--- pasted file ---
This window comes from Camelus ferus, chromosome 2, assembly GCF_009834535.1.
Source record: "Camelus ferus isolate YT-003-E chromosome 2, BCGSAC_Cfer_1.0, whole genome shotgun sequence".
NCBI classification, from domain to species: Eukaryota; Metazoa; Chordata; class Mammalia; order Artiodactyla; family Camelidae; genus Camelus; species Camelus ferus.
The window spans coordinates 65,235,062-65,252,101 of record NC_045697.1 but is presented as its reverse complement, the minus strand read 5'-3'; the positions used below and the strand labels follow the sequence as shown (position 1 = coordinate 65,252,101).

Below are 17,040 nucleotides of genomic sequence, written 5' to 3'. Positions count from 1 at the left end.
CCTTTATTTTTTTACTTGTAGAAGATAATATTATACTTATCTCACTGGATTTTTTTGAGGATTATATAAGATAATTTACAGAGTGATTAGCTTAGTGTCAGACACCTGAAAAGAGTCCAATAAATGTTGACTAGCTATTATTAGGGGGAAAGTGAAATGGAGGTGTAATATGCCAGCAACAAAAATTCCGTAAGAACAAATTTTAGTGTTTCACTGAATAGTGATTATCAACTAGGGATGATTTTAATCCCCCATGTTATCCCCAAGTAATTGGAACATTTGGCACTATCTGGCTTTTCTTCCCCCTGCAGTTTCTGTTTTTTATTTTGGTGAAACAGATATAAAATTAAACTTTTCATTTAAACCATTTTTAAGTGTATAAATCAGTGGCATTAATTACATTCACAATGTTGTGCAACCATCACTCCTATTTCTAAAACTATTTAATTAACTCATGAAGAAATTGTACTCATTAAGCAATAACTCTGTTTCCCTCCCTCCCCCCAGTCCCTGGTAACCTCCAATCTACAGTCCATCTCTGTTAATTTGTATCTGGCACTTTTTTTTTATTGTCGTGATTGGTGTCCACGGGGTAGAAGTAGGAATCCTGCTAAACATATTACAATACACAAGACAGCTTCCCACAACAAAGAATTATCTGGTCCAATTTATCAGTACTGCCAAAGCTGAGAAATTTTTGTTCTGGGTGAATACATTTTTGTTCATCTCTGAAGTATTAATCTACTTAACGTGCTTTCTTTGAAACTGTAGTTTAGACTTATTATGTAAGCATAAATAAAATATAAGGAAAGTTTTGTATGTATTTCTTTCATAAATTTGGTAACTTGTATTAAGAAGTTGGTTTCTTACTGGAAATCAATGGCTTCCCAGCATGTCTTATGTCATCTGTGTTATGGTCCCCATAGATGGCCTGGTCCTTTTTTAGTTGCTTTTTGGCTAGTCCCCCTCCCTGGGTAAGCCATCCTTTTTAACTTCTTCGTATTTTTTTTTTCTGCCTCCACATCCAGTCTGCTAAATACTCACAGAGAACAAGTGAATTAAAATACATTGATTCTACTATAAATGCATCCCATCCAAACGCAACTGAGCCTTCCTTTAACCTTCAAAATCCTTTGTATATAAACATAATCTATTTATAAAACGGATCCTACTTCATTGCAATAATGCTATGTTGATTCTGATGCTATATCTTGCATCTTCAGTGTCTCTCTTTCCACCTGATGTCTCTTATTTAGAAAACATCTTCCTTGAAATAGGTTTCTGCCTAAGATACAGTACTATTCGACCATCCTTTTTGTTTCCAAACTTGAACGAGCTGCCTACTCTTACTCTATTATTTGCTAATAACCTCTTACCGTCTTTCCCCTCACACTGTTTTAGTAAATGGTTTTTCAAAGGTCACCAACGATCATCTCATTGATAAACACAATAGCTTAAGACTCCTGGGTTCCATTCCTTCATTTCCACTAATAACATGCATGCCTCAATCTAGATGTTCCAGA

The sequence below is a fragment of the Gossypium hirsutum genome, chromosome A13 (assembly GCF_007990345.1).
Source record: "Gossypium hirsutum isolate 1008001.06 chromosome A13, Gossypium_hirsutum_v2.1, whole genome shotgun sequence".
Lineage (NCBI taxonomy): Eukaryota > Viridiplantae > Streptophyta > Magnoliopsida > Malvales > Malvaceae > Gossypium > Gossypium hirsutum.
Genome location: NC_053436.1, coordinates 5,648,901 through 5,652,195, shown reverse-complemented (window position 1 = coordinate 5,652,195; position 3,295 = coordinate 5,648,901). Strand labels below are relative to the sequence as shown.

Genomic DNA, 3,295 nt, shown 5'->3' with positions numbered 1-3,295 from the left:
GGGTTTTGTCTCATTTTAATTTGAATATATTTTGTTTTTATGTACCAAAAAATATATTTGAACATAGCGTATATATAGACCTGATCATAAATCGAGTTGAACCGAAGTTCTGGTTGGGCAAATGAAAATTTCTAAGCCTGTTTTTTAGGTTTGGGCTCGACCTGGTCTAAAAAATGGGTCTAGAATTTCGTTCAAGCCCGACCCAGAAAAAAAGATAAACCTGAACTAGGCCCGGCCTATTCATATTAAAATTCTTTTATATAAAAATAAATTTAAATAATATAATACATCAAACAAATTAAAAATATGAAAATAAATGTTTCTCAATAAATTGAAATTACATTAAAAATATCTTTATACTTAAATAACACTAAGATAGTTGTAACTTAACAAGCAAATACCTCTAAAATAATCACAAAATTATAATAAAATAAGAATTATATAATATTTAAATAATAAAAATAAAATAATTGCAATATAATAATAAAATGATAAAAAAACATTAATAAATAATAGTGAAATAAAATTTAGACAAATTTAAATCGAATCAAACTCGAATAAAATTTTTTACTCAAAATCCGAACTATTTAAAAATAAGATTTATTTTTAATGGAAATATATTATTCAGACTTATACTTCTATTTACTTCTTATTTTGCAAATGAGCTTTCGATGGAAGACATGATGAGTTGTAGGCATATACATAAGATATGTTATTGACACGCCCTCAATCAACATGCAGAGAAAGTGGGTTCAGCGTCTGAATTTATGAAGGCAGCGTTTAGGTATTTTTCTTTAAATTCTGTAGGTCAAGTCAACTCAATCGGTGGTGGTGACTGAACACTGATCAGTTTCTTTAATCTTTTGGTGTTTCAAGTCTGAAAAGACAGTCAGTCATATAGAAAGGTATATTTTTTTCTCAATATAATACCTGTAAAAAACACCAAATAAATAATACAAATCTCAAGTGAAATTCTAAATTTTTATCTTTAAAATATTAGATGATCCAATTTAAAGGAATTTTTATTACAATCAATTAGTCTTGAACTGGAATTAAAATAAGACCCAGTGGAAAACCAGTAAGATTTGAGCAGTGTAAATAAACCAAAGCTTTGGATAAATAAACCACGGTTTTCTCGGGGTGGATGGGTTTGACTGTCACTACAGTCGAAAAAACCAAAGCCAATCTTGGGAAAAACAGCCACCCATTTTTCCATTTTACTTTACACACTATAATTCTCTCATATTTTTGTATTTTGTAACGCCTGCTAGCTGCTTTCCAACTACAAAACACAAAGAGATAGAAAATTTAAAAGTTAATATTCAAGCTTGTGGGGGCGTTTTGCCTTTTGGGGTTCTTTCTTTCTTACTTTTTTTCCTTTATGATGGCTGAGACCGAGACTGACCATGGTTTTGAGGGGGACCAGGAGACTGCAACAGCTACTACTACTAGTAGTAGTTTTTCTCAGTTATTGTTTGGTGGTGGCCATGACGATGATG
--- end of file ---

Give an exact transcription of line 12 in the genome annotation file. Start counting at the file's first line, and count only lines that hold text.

GGGTTTTGTCTCATTTTAATTTGAATATATTTTGTTTTTATGTACCAAAAAATATATTTGAACATAGCGTATATATAGACCTGATCATAAATCGAGTTGAACCGAAGTTCTGGTTGGGCAAATGAAAATTTCTAAGCCTGTTTTTTAGGTTTGGGCTCGACCTGGTCTAAAAAATGGGTCTAGAATTTCGTTCAAGCCCGACCCAGAAAAAAAGATAAACCTGAACTAGGCCCGGCCTATTCATATTAAAATTCTTTTATATAAAAATAAATTTAAATAATATAATACATCAAACAAATTAAAAATATGAAAATAAATGTTTCTCAATAAATTGAAATTACATTAAAAATATCTTTATACTTAAATAACACTAAGATAGTTGTAACTTAACAAGCAAATACCTCTAAAATAATCACAAAATTATAATAAAATAAGAATTATATAATATTTAAATAATAAAAATAAAATAATTGCAATATAATAATAAAATGATAAAAAAACATTAATAAATAATAGTGAAATAAAATTTAGACAAATTTAAATCGAATCAAACTCGAATAAAATTTTTTACTCAAAATCCGAACTATTTAAAAATAAGATTTATTTTTAATGGAAATATATTATTCAGACTTATACTTCTATTTACTTCTTATTTTGCAAATGAGCTTTCGATGGAAGACATGATGAGTTGTAGGCATATACATAAGATATGTTATTGACACGCCCTCAATCAACATGCAGAGAAAGTGGGTTCAGCGTCTGAATTTATGAAGGCAGCGTTTAGGTATTTTTCTTTAAATTCTGTAGGTCAAGTCAACTCAATCGGTGGTGGTGACTGAACACTGATCAGTTTCTTTAATCTTTTGGTGTTTCAAGTCTGAAAAGACAGTCAGTCATATAGAAAGGTATATTTTTTTCTCAATATAATACCTGTAAAAAACACCAAATAAATAATACAAATCTCAAGTGAAATTCTAAATTTTTATCTTTAAAATATTAGATGATCCAATTTAAAGGAATTTTTATTACAATCAATTAGTCTTGAACTGGAATTAAAATAAGACCCAGTGGAAAACCAGTAAGATTTGAGCAGTGTAAATAAACCAAAGCTTTGGATAAATAAACCACGGTTTTCTCGGGGTGGATGGGTTTGACTGTCACTACAGTCGAAAAAACCAAAGCCAATCTTGGGAAAAACAGCCACCCATTTTTCCATTTTACTTTACACACTATAATTCTCTCATATTTTTGTATTTTGTAACGCCTGCTAGCTGCTTTCCAACTACAAAACACAAAGAGATAGAAAATTTAAAAGTTAATATTCAAGCTTGTGGGGGCGTTTTGCCTTTTGGGGTTCTTTCTTTCTTACTTTTTTTCCTTTATGATGGCTGAGACCGAGACTGACCATGGTTTTGAGGGGGACCAGGAGACTGCAACAGCTACTACTACTAGTAGTAGTTTTTCTCAGTTATTGTTTGGTGGTGGCCATGACGATGATG